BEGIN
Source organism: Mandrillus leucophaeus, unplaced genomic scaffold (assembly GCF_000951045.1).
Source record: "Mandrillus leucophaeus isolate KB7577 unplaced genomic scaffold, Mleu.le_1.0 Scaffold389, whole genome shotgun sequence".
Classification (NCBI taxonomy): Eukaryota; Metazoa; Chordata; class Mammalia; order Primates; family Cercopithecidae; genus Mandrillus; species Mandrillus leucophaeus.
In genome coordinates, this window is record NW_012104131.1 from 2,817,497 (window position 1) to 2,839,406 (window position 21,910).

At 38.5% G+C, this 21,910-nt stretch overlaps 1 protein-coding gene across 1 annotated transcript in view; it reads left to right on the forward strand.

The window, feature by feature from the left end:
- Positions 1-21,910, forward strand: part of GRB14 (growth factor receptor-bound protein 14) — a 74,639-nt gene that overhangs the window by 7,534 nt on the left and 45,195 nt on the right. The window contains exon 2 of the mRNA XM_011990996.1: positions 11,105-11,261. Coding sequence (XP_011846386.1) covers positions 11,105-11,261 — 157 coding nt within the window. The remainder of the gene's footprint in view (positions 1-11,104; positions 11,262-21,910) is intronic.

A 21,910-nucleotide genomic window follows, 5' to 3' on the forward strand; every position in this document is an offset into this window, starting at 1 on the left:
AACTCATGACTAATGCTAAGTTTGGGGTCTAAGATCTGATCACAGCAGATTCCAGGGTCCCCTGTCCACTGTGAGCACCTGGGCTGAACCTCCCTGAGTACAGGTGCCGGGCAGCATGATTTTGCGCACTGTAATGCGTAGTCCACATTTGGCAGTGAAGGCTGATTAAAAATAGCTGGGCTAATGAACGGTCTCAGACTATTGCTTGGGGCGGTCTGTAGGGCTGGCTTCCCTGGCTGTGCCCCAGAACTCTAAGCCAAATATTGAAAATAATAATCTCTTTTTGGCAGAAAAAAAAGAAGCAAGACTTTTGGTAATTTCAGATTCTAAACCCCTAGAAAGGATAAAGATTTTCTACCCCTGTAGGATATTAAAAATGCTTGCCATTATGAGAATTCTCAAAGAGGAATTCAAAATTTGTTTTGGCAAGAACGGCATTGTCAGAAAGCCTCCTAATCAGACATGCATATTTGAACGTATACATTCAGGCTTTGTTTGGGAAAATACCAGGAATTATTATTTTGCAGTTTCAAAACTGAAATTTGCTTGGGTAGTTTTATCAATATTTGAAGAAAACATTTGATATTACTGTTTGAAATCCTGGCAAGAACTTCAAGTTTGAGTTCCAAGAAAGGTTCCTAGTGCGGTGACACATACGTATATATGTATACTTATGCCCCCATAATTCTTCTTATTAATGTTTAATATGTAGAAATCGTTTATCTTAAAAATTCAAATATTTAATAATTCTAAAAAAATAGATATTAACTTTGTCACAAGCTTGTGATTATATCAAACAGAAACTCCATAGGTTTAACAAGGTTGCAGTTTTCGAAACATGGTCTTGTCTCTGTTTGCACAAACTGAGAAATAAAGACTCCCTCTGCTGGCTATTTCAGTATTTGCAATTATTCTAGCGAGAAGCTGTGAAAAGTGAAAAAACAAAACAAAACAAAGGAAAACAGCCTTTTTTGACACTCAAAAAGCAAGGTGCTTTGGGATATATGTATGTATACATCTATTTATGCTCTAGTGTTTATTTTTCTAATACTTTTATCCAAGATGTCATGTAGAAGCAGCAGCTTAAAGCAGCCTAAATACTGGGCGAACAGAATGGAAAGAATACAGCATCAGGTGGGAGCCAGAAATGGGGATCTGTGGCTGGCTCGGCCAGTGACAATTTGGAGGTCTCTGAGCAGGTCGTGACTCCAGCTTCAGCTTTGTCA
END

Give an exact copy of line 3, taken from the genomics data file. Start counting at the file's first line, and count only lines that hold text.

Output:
Classification (NCBI taxonomy): Eukaryota; Metazoa; Chordata; class Mammalia; order Primates; family Cercopithecidae; genus Mandrillus; species Mandrillus leucophaeus.